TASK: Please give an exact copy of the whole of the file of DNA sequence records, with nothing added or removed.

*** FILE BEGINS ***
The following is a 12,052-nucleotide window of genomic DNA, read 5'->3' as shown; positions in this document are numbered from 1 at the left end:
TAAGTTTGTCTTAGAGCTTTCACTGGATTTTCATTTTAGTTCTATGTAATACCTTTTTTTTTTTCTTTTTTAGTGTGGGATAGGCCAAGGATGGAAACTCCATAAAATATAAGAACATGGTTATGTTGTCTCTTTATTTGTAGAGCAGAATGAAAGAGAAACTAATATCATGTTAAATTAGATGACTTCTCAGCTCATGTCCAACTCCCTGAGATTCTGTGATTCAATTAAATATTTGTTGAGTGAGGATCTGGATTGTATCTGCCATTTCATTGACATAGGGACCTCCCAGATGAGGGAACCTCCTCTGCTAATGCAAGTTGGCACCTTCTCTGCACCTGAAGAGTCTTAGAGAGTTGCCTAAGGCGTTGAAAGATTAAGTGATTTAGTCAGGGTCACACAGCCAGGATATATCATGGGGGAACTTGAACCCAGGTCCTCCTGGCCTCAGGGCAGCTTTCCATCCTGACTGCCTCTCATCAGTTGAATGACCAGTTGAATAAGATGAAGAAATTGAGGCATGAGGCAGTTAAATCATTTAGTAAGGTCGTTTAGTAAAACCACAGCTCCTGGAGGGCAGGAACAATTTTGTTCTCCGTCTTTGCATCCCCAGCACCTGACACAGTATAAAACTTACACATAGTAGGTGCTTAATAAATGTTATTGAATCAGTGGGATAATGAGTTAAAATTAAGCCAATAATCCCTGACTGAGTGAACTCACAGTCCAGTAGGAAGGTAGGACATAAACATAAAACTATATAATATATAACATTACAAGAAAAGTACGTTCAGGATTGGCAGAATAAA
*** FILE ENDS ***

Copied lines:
The following is a 12,052-nucleotide window of genomic DNA, read 5'->3' as shown; positions in this document are numbered from 1 at the left end:
TAAGTTTGTCTTAGAGCTTTCACTGGATTTTCATTTTAGTTCTATGTAATACCTTTTTTTTTTTCTTTTTTAGTGTGGGATAGGCCAAGGATGGAAACTCCATAAAATATAAGAACATGGTTATGTTGTCTCTTTATTTGTAGAGCAGAATGAAAGAGAAACTAATATCATGTTAAATTAGATGACTTCTCAGCTCATGTCCAACTCCCTGAGATTCTGTGATTCAATTAAATATTTGTTGAGTGAGGATCTGGATTGTATCTGCCATTTCATTGACATAGGGACCTCCCAGATGAGGGAACCTCCTCTGCTAATGCAAGTTGGCACCTTCTCTGCACCTGAAGAGTCTTAGAGAGTTGCCTAAGGCGTTGAAAGATTAAGTGATTTAGTCAGGGTCACACAGCCAGGATATATCATGGGGGAACTTGAACCCAGGTCCTCCTGGCCTCAGGGCAGCTTTCCATCCTGACTGCCTCTCATCAGTTGAATGACCAGTTGAATAAGATGAAGAAATTGAGGCATGAGGCAGTTAAATCATTTAGTAAGGTCGTTTAGTAAAACCACAGCTCCTGGAGGGCAGGAACAATTTTGTTCTCCGTCTTTGCATCCCCAGCACCTGACACAGTATAAAACTTACACATAGTAGGTGCTTAATAAATGTTATTGAATCAGTGGGATAATGAGTTAAAATTAAGCCAATAATCCCTGACTGAGTGAACTCACAGTCCAGTAGGAAGGTAGGACATAAACATAAAACTATATAATATATAACATTACAAGAAAAGTACGTTCAGGATTGGCAGAATAAA